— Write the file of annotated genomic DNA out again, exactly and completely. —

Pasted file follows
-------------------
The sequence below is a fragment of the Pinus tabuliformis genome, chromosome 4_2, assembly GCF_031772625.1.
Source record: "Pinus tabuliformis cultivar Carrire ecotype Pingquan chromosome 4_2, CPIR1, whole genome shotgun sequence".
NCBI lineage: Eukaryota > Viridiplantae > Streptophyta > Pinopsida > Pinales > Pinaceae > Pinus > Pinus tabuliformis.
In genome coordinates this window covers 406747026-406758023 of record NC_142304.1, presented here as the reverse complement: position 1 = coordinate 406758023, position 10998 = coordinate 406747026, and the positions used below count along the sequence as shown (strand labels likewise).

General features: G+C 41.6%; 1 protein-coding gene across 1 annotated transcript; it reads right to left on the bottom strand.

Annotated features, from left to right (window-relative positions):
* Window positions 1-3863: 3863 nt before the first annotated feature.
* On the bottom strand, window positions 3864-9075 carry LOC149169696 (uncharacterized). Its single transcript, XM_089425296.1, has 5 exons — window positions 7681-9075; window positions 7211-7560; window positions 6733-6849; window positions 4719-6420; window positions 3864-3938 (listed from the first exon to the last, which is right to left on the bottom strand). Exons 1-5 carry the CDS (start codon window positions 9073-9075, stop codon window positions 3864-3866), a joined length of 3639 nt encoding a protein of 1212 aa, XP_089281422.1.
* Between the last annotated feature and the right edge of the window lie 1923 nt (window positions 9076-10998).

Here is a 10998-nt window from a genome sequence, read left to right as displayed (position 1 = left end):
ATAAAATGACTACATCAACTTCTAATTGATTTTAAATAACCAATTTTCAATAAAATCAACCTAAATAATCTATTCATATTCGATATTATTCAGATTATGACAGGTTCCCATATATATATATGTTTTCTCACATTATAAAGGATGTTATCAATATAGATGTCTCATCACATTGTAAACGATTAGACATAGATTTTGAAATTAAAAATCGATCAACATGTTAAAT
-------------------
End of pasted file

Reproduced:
The sequence below is a fragment of the Pinus tabuliformis genome, chromosome 4_2, assembly GCF_031772625.1.
Source record: "Pinus tabuliformis cultivar Carrire ecotype Pingquan chromosome 4_2, CPIR1, whole genome shotgun sequence".
NCBI lineage: Eukaryota > Viridiplantae > Streptophyta > Pinopsida > Pinales > Pinaceae > Pinus > Pinus tabuliformis.
In genome coordinates this window covers 406747026-406758023 of record NC_142304.1, presented here as the reverse complement: position 1 = coordinate 406758023, position 10998 = coordinate 406747026, and the positions used below count along the sequence as shown (strand labels likewise).

General features: G+C 41.6%; 1 protein-coding gene across 1 annotated transcript; it reads right to left on the bottom strand.

Annotated features, from left to right (window-relative positions):
* Window positions 1-3863: 3863 nt before the first annotated feature.
* On the bottom strand, window positions 3864-9075 carry LOC149169696 (uncharacterized). Its single transcript, XM_089425296.1, has 5 exons — window positions 7681-9075; window positions 7211-7560; window positions 6733-6849; window positions 4719-6420; window positions 3864-3938 (listed from the first exon to the last, which is right to left on the bottom strand). Exons 1-5 carry the CDS (start codon window positions 9073-9075, stop codon window positions 3864-3866), a joined length of 3639 nt encoding a protein of 1212 aa, XP_089281422.1.
* Between the last annotated feature and the right edge of the window lie 1923 nt (window positions 9076-10998).

Here is a 10998-nt window from a genome sequence, read left to right as displayed (position 1 = left end):
ATAAAATGACTACATCAACTTCTAATTGATTTTAAATAACCAATTTTCAATAAAATCAACCTAAATAATCTATTCATATTCGATATTATTCAGATTATGACAGGTTCCCATATATATATATGTTTTCTCACATTATAAAGGATGTTATCAATATAGATGTCTCATCACATTGTAAACGATTAGACATAGATTTTGAAATTAAAAATCGATCAACATGTTAAAT